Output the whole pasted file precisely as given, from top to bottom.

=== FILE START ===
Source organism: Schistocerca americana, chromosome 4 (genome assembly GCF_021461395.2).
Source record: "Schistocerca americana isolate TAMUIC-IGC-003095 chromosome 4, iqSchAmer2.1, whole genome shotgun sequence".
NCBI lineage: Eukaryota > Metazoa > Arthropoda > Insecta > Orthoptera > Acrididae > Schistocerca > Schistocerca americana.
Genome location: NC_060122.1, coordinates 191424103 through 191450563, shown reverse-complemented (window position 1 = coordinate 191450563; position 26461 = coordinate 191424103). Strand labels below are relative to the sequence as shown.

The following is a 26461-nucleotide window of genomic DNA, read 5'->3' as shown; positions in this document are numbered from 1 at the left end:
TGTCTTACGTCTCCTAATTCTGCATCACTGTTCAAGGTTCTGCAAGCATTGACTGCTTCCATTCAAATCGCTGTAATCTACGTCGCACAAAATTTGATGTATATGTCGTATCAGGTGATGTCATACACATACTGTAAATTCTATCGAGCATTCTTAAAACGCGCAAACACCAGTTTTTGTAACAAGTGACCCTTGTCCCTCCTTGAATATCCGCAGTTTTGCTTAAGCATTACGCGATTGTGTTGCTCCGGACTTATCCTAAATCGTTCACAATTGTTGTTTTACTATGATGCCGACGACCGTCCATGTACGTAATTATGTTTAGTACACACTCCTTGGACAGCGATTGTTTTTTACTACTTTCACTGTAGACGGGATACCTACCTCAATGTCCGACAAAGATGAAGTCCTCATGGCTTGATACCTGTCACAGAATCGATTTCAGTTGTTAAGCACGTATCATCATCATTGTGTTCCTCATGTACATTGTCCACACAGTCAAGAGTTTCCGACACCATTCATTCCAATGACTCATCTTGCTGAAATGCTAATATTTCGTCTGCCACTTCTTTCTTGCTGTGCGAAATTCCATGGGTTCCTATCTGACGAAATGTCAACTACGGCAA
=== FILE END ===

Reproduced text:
Source organism: Schistocerca americana, chromosome 4 (genome assembly GCF_021461395.2).
Source record: "Schistocerca americana isolate TAMUIC-IGC-003095 chromosome 4, iqSchAmer2.1, whole genome shotgun sequence".
NCBI lineage: Eukaryota > Metazoa > Arthropoda > Insecta > Orthoptera > Acrididae > Schistocerca > Schistocerca americana.
Genome location: NC_060122.1, coordinates 191424103 through 191450563, shown reverse-complemented (window position 1 = coordinate 191450563; position 26461 = coordinate 191424103). Strand labels below are relative to the sequence as shown.

The following is a 26461-nucleotide window of genomic DNA, read 5'->3' as shown; positions in this document are numbered from 1 at the left end:
TGTCTTACGTCTCCTAATTCTGCATCACTGTTCAAGGTTCTGCAAGCATTGACTGCTTCCATTCAAATCGCTGTAATCTACGTCGCACAAAATTTGATGTATATGTCGTATCAGGTGATGTCATACACATACTGTAAATTCTATCGAGCATTCTTAAAACGCGCAAACACCAGTTTTTGTAACAAGTGACCCTTGTCCCTCCTTGAATATCCGCAGTTTTGCTTAAGCATTACGCGATTGTGTTGCTCCGGACTTATCCTAAATCGTTCACAATTGTTGTTTTACTATGATGCCGACGACCGTCCATGTACGTAATTATGTTTAGTACACACTCCTTGGACAGCGATTGTTTTTTACTACTTTCACTGTAGACGGGATACCTACCTCAATGTCCGACAAAGATGAAGTCCTCATGGCTTGATACCTGTCACAGAATCGATTTCAGTTGTTAAGCACGTATCATCATCATTGTGTTCCTCATGTACATTGTCCACACAGTCAAGAGTTTCCGACACCATTCATTCCAATGACTCATCTTGCTGAAATGCTAATATTTCGTCTGCCACTTCTTTCTTGCTGTGCGAAATTCCATGGGTTCCTATCTGACGAAATGTCAACTACGGCAA